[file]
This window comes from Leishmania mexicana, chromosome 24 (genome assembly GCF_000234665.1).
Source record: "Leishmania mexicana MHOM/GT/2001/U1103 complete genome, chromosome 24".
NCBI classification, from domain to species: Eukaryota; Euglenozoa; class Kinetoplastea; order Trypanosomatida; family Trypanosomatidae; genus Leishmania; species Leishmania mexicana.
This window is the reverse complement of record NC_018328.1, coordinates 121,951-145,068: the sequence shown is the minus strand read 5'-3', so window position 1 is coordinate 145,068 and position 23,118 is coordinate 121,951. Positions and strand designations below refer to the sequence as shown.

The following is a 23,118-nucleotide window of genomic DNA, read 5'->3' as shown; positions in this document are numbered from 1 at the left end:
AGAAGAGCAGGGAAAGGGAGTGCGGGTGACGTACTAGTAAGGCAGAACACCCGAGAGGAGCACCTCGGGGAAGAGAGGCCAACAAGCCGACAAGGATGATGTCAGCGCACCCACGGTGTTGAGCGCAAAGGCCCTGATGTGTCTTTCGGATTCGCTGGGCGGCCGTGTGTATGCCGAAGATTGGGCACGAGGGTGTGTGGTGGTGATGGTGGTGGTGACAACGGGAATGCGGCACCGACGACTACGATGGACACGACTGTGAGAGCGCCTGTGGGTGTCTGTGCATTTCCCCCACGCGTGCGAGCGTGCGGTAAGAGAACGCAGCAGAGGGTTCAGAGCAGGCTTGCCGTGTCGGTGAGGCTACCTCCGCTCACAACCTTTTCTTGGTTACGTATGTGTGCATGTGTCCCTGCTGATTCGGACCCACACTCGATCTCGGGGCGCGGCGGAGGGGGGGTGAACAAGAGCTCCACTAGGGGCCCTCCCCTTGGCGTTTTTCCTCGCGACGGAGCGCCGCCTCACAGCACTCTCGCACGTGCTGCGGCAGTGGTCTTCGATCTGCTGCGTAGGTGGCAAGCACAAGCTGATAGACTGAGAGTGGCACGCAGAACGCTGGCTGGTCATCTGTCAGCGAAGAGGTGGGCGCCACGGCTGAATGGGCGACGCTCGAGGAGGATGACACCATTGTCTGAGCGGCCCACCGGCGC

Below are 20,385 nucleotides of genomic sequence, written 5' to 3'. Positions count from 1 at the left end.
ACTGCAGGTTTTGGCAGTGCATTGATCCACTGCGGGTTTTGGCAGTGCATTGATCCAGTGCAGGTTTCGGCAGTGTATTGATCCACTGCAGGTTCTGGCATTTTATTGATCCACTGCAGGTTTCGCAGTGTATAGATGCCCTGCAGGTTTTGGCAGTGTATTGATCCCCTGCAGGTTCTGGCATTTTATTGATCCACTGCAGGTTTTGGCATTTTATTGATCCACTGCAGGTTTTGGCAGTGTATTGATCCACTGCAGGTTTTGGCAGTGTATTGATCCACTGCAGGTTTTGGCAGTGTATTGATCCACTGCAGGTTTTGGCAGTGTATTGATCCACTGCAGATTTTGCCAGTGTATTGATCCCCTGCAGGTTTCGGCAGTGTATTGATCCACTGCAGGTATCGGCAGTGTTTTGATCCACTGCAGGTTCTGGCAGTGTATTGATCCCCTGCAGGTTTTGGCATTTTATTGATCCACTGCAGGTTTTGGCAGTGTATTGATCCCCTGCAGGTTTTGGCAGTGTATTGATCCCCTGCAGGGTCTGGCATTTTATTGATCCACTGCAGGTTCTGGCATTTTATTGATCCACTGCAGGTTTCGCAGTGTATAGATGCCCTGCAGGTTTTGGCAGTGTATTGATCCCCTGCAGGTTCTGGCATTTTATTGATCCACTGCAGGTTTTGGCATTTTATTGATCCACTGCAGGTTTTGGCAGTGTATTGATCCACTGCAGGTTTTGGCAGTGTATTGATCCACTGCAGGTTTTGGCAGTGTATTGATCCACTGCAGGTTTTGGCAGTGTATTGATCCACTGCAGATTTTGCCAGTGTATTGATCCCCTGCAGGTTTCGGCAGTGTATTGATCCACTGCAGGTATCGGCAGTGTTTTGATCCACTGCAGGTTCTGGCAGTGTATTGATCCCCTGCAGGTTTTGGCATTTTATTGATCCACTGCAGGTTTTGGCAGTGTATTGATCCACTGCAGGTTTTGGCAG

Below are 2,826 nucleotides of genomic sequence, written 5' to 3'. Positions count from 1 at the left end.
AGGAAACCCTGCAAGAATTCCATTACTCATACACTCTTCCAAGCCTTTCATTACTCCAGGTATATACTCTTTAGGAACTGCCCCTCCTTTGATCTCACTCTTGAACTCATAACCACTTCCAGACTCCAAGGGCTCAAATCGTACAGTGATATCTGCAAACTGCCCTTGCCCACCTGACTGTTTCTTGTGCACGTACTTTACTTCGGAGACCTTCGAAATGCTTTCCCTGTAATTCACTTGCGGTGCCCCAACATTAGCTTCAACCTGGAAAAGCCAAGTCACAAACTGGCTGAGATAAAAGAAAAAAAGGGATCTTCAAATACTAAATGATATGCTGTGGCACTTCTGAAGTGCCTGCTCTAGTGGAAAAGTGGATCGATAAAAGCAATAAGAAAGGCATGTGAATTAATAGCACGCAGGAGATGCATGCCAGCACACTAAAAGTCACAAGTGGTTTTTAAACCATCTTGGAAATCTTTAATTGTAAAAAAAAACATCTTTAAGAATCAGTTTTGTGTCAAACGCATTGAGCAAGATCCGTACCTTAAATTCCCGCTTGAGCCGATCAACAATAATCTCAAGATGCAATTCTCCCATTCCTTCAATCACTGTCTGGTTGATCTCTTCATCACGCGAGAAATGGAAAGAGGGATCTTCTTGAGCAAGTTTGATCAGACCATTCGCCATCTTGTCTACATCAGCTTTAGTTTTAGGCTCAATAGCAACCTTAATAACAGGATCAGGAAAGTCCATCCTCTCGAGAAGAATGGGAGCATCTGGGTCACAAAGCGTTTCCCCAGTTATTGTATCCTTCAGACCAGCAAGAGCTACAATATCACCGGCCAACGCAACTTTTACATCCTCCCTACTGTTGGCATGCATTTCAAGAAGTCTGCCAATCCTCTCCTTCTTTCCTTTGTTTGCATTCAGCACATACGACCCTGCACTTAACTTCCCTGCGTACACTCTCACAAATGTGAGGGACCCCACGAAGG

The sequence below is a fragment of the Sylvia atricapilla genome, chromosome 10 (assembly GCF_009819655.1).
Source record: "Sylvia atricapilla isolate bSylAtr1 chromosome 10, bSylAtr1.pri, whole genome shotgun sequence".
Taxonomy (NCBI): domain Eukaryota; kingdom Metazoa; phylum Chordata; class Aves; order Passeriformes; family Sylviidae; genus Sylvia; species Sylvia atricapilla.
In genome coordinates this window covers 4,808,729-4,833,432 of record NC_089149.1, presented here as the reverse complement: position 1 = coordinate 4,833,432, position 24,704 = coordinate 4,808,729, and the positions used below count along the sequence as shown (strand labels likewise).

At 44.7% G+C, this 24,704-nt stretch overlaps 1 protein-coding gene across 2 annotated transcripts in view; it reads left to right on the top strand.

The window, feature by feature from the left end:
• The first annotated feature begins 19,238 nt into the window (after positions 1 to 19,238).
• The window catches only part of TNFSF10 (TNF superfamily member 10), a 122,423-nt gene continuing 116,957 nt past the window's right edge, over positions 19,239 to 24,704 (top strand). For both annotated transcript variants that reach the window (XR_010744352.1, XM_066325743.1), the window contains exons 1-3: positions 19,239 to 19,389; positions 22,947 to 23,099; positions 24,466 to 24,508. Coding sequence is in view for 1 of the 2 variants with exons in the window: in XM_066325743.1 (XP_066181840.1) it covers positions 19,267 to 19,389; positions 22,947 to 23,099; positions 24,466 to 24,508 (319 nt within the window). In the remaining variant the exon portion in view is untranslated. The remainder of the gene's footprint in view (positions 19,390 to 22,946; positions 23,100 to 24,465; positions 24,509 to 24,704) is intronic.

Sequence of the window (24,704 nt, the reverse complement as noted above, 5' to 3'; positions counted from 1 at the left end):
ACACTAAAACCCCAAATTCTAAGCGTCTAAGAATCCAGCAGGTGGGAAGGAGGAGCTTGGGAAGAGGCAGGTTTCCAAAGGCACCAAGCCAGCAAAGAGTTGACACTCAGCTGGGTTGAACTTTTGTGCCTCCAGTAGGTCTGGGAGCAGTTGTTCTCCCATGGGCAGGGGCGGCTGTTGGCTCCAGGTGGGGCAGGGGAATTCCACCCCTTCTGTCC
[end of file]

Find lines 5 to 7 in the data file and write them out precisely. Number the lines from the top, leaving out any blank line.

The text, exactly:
The following is a 23,118-nucleotide window of genomic DNA, read 5'->3' as shown; positions in this document are numbered from 1 at the left end:
AGAAGAGCAGGGAAAGGGAGTGCGGGTGACGTACTAGTAAGGCAGAACACCCGAGAGGAGCACCTCGGGGAAGAGAGGCCAACAAGCCGACAAGGATGATGTCAGCGCACCCACGGTGTTGAGCGCAAAGGCCCTGATGTGTCTTTCGGATTCGCTGGGCGGCCGTGTGTATGCCGAAGATTGGGCACGAGGGTGTGTGGTGGTGATGGTGGTGGTGACAACGGGAATGCGGCACCGACGACTACGATGGACACGACTGTGAGAGCGCCTGTGGGTGTCTGTGCATTTCCCCCACGCGTGCGAGCGTGCGGTAAGAGAACGCAGCAGAGGGTTCAGAGCAGGCTTGCCGTGTCGGTGAGGCTACCTCCGCTCACAACCTTTTCTTGGTTACGTATGTGTGCATGTGTCCCTGCTGATTCGGACCCACACTCGATCTCGGGGCGCGGCGGAGGGGGGGTGAACAAGAGCTCCACTAGGGGCCCTCCCCTTGGCGTTTTTCCTCGCGACGGAGCGCCGCCTCACAGCACTCTCGCACGTGCTGCGGCAGTGGTCTTCGATCTGCTGCGTAGGTGGCAAGCACAAGCTGATAGACTGAGAGTGGCACGCAGAACGCTGGCTGGTCATCTGTCAGCGAAGAGGTGGGCGCCACGGCTGAATGGGCGACGCTCGAGGAGGATGACACCATTGTCTGAGCGGCCCACCGGCGC

Below are 20,385 nucleotides of genomic sequence, written 5' to 3'. Positions count from 1 at the left end.